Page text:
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Career Definition of a Picture Artist
A picture or fine artist may work in a variety of media, and their activities may include creating sketches for books, greeting cards and magazines, painting landscapes and portraits or cartooning. They may also produce medical and scientific illustrations for professional publications or work as sketch artists in law enforcement. While the majority of fine artists are self-employed, they may also work for advertising agencies, film production companies, public relations firms or publishers. According to the U.S. Bureau of Labor Statistics (BLS), California, Florida, Illinois, New York and Washington had the highest levels of employment for fine artists.
|Education||Bachelor's degree in fine arts or equivalent may be required|
|Job Skills||Creative, detail oriented, dexterous, interpersonal skills|
|Mean Salary (2015)*||$54,170 (for fine artists)|
|Job Growth (2014-2024)*||2%|
Source: *U.S. Bureau of Labor Statistics
Picture artists frequently have a bachelor's degree in fine arts or art, which takes four to five years to complete. Some continue their education for an additional two to three years to receive a master's degree in fine arts. Courses may include traditional training in drawing, art history, painting and printmaking. Students may also take courses in graphic and Web design, digital illustration, film production and photography.
In addition to creativity, fine artists should be technically competent in one or more disciplines. They should also be knowledgeable about and able to work with a variety of materials and tools. Business, customer service and interpersonal skills are helpful, especially in terms of interacting with gallery owners and potential buyers.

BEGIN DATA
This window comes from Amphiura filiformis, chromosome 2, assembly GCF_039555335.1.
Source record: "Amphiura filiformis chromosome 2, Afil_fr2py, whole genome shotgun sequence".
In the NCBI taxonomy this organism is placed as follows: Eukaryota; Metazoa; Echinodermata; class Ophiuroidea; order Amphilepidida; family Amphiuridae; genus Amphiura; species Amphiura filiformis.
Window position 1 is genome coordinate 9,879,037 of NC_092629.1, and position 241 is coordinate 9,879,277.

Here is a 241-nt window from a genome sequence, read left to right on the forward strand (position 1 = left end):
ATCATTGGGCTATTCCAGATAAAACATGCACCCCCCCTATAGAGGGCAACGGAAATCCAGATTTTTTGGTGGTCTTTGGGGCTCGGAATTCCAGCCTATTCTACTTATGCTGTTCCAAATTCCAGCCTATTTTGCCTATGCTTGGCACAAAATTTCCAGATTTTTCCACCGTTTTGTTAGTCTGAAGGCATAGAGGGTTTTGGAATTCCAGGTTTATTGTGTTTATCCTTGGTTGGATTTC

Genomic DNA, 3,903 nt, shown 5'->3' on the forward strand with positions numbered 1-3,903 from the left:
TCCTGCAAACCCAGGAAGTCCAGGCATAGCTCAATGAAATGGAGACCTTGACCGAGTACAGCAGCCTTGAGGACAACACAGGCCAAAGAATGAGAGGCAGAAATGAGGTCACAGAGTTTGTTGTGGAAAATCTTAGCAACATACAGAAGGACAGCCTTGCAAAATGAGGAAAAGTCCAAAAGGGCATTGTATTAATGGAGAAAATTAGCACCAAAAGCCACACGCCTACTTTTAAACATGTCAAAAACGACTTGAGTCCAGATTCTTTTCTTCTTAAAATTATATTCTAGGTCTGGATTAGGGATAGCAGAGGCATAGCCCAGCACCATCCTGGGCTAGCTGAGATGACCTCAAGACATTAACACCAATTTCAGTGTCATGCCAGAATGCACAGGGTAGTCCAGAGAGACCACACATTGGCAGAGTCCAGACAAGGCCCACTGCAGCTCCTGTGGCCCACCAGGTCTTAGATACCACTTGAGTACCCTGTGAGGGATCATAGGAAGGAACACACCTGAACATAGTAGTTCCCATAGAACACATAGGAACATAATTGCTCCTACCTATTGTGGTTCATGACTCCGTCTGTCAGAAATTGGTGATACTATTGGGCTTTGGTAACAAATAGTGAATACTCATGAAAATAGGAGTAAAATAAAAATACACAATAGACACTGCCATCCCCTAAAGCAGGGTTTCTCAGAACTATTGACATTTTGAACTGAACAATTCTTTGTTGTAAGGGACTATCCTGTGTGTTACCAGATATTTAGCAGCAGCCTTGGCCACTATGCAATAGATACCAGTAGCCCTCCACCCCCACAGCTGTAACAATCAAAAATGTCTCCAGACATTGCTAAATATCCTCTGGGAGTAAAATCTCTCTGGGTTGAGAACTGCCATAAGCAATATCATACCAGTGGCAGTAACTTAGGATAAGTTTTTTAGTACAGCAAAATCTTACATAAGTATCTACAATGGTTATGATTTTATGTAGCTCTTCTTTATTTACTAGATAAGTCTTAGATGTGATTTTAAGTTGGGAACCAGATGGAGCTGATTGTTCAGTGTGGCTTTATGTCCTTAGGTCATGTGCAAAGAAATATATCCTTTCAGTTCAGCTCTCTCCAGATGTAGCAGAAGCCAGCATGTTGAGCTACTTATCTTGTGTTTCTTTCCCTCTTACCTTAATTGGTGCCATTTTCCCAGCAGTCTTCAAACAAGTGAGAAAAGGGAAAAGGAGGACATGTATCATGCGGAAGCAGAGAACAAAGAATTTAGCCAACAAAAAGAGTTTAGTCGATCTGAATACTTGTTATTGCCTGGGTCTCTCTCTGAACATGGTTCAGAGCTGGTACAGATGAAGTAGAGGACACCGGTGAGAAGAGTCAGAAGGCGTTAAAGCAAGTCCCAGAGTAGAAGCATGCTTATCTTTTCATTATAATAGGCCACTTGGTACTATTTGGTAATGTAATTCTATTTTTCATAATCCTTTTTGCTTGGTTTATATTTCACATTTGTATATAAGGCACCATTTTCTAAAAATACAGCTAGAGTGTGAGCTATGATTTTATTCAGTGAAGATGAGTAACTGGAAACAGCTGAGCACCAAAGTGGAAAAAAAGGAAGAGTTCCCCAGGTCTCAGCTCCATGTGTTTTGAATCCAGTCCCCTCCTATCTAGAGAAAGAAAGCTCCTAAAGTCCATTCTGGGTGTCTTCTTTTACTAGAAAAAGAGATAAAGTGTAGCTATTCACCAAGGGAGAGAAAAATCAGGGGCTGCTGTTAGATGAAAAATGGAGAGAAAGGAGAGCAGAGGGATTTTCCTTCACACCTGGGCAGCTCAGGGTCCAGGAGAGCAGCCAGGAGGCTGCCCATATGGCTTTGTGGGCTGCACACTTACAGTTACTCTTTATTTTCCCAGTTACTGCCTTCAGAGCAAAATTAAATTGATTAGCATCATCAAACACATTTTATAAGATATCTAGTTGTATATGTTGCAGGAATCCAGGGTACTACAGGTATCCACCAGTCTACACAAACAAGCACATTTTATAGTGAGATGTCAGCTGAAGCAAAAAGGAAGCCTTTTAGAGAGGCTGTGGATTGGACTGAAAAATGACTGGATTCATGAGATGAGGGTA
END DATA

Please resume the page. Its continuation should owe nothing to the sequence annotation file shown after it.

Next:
Career and Economic Outlook
Graduates of fine arts programs may find positions as art directors, freelance artists or graphic designers. They may also be employed as filmmakers, gallery assistants, photographers or teachers. According to the BLS, career opportunities for fine artists are expected to grow at the below-average rate of 2% from 2014 to 2024, and there will be significant competition for most positions. In May 2015, the BLS reported that fine artists, such as illustrators, painters and sculptors, earned mean annual salaries of $54,170 (www.bls.gov).
Alternate Career Options
A degree program in fine arts can prepare you for a variety of occupations, including archiving historical documents and photography.
Archivists, Curators and Museum Workers
Archivists and curators oversee historical documents and art collections. They are assisted in their work by museum technicians and workers, who help prepare and restore items for exhibition. While a bachelor's degree can help technicians get started in the field, most archivists and curators need a master's degree in a relevant field of study. As reported by the BLS, a 7%, increase in jobs nationwide is expected for archivists, curators and museum workers between 2014 and 2024.
As of May 2015, archivists received mean annual salaries of $53,880, while curators earned $56,990, according to the BLS. As of the same month, museum technicians and conservators received mean annual wages of $44,880 (www.bls.gov).
Although formal training is not required to become a photographer, completion of a bachelor's degree program can help students acquire skills and enhance their standing in the job market. Areas of specialization include commercial, fine arts, news and portrait photography. As reported by the BLS, a 3%, or slower-than-average, increase in jobs is expected for photographers nationwide from 2014 to 2024. The BLS also reports that, during May 2015, photographers earned mean annual wages of $40,280 (www.bls.gov).